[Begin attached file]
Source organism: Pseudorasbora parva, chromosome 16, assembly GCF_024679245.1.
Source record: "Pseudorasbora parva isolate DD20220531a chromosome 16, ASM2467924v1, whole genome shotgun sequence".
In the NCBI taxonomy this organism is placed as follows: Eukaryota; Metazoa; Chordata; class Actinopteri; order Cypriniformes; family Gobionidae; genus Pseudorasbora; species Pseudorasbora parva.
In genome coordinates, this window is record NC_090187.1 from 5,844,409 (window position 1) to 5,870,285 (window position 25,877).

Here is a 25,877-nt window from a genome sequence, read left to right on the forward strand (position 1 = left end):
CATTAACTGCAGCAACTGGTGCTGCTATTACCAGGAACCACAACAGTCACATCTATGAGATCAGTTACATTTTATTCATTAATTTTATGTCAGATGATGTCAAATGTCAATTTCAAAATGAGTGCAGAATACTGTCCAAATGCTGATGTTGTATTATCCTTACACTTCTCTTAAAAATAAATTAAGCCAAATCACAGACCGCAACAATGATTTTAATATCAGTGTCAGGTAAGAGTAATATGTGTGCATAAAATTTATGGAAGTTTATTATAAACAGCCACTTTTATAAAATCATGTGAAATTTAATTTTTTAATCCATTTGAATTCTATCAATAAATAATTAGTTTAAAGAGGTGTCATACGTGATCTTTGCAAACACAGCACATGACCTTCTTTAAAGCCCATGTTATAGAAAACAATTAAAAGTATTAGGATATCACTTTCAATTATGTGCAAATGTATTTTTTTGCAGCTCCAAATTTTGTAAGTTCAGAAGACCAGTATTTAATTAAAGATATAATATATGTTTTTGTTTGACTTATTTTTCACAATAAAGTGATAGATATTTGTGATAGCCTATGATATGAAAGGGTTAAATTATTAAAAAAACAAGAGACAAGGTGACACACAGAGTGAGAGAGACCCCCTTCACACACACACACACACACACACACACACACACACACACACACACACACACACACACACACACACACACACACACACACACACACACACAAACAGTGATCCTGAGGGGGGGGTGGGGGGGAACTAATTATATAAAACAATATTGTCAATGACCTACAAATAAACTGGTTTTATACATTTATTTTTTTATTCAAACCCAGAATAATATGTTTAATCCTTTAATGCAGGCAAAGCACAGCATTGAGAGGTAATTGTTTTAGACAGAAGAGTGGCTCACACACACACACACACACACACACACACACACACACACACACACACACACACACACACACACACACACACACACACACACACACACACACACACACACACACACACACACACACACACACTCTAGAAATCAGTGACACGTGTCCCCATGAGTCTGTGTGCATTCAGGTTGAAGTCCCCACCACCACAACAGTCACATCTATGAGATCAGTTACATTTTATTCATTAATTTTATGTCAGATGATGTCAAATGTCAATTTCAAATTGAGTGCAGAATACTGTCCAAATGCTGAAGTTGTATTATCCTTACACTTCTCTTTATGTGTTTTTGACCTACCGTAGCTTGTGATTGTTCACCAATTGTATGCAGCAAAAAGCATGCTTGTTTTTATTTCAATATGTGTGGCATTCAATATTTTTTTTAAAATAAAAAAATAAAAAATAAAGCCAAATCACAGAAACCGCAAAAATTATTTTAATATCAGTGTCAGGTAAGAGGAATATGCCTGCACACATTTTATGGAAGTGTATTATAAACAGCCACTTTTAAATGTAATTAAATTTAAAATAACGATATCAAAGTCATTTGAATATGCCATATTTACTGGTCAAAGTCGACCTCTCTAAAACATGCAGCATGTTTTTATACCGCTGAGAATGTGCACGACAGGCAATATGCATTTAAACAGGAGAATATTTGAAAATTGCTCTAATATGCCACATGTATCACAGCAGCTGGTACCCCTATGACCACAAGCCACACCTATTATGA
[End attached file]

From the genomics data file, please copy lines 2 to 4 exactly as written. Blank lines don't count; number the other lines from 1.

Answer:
Source record: "Pseudorasbora parva isolate DD20220531a chromosome 16, ASM2467924v1, whole genome shotgun sequence".
In the NCBI taxonomy this organism is placed as follows: Eukaryota; Metazoa; Chordata; class Actinopteri; order Cypriniformes; family Gobionidae; genus Pseudorasbora; species Pseudorasbora parva.
In genome coordinates, this window is record NC_090187.1 from 5,844,409 (window position 1) to 5,870,285 (window position 25,877).